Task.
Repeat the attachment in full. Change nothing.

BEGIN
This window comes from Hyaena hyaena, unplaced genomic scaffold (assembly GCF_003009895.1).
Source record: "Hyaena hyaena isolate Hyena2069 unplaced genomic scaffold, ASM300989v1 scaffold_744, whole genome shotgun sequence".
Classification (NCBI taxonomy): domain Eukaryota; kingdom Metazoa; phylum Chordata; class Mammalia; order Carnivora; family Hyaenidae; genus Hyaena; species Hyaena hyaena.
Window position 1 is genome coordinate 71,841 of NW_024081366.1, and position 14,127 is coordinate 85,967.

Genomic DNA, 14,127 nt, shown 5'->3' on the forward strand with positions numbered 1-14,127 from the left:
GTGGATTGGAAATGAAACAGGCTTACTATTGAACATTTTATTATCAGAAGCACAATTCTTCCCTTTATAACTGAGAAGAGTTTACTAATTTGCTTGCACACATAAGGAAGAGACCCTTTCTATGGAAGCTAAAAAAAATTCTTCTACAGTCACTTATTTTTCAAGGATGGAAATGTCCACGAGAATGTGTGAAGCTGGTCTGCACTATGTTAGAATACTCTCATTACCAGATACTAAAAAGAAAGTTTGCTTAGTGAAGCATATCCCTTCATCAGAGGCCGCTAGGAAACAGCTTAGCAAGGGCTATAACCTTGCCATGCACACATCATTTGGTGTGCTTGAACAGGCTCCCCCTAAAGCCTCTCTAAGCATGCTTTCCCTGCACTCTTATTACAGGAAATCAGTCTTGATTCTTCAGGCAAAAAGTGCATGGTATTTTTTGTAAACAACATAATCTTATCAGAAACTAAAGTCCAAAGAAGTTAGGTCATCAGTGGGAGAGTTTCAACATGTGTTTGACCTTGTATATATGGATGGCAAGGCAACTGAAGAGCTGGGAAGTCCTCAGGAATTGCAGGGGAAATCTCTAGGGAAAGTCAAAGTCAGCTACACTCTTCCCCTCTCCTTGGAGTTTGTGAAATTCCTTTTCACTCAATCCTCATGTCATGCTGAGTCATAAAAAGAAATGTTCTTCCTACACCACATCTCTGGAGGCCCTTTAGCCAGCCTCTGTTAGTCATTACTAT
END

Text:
This window comes from Hyaena hyaena, unplaced genomic scaffold (assembly GCF_003009895.1).
Source record: "Hyaena hyaena isolate Hyena2069 unplaced genomic scaffold, ASM300989v1 scaffold_744, whole genome shotgun sequence".
Classification (NCBI taxonomy): domain Eukaryota; kingdom Metazoa; phylum Chordata; class Mammalia; order Carnivora; family Hyaenidae; genus Hyaena; species Hyaena hyaena.
Window position 1 is genome coordinate 71,841 of NW_024081366.1, and position 14,127 is coordinate 85,967.

Genomic DNA, 14,127 nt, shown 5'->3' on the forward strand with positions numbered 1-14,127 from the left:
GTGGATTGGAAATGAAACAGGCTTACTATTGAACATTTTATTATCAGAAGCACAATTCTTCCCTTTATAACTGAGAAGAGTTTACTAATTTGCTTGCACACATAAGGAAGAGACCCTTTCTATGGAAGCTAAAAAAAATTCTTCTACAGTCACTTATTTTTCAAGGATGGAAATGTCCACGAGAATGTGTGAAGCTGGTCTGCACTATGTTAGAATACTCTCATTACCAGATACTAAAAAGAAAGTTTGCTTAGTGAAGCATATCCCTTCATCAGAGGCCGCTAGGAAACAGCTTAGCAAGGGCTATAACCTTGCCATGCACACATCATTTGGTGTGCTTGAACAGGCTCCCCCTAAAGCCTCTCTAAGCATGCTTTCCCTGCACTCTTATTACAGGAAATCAGTCTTGATTCTTCAGGCAAAAAGTGCATGGTATTTTTTGTAAACAACATAATCTTATCAGAAACTAAAGTCCAAAGAAGTTAGGTCATCAGTGGGAGAGTTTCAACATGTGTTTGACCTTGTATATATGGATGGCAAGGCAACTGAAGAGCTGGGAAGTCCTCAGGAATTGCAGGGGAAATCTCTAGGGAAAGTCAAAGTCAGCTACACTCTTCCCCTCTCCTTGGAGTTTGTGAAATTCCTTTTCACTCAATCCTCATGTCATGCTGAGTCATAAAAAGAAATGTTCTTCCTACACCACATCTCTGGAGGCCCTTTAGCCAGCCTCTGTTAGTCATTACTAT